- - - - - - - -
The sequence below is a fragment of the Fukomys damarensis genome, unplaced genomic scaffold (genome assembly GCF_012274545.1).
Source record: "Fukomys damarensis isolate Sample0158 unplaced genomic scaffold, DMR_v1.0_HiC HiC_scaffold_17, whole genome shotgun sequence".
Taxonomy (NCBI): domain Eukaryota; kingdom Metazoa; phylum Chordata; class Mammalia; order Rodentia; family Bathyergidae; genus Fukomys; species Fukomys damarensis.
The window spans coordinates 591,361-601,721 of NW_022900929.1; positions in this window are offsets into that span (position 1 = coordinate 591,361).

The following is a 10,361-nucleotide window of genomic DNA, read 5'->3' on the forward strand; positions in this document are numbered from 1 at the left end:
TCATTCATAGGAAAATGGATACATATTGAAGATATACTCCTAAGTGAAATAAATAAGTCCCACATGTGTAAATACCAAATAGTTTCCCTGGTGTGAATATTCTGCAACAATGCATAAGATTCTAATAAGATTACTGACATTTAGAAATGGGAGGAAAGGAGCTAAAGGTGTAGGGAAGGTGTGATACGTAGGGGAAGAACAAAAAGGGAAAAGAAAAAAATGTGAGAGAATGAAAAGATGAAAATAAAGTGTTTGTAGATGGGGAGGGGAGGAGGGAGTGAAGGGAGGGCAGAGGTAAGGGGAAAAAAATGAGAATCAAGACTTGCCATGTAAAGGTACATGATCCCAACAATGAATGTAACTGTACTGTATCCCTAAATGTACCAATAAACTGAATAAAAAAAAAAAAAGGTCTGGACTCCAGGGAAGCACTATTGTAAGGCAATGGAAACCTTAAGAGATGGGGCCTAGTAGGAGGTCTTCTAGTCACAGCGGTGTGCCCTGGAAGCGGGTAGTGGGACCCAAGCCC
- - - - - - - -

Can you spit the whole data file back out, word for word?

The sequence below is a fragment of the Fukomys damarensis genome, unplaced genomic scaffold (genome assembly GCF_012274545.1).
Source record: "Fukomys damarensis isolate Sample0158 unplaced genomic scaffold, DMR_v1.0_HiC HiC_scaffold_17, whole genome shotgun sequence".
Taxonomy (NCBI): domain Eukaryota; kingdom Metazoa; phylum Chordata; class Mammalia; order Rodentia; family Bathyergidae; genus Fukomys; species Fukomys damarensis.
The window spans coordinates 591,361-601,721 of NW_022900929.1; positions in this window are offsets into that span (position 1 = coordinate 591,361).

The following is a 10,361-nucleotide window of genomic DNA, read 5'->3' on the forward strand; positions in this document are numbered from 1 at the left end:
TCATTCATAGGAAAATGGATACATATTGAAGATATACTCCTAAGTGAAATAAATAAGTCCCACATGTGTAAATACCAAATAGTTTCCCTGGTGTGAATATTCTGCAACAATGCATAAGATTCTAATAAGATTACTGACATTTAGAAATGGGAGGAAAGGAGCTAAAGGTGTAGGGAAGGTGTGATACGTAGGGGAAGAACAAAAAGGGAAAAGAAAAAAATGTGAGAGAATGAAAAGATGAAAATAAAGTGTTTGTAGATGGGGAGGGGAGGAGGGAGTGAAGGGAGGGCAGAGGTAAGGGGAAAAAAATGAGAATCAAGACTTGCCATGTAAAGGTACATGATCCCAACAATGAATGTAACTGTACTGTATCCCTAAATGTACCAATAAACTGAATAAAAAAAAAAAAAGGTCTGGACTCCAGGGAAGCACTATTGTAAGGCAATGGAAACCTTAAGAGATGGGGCCTAGTAGGAGGTCTTCTAGTCACAGCGGTGTGCCCTGGAAGCGGGTAGTGGGACCCAAGCCC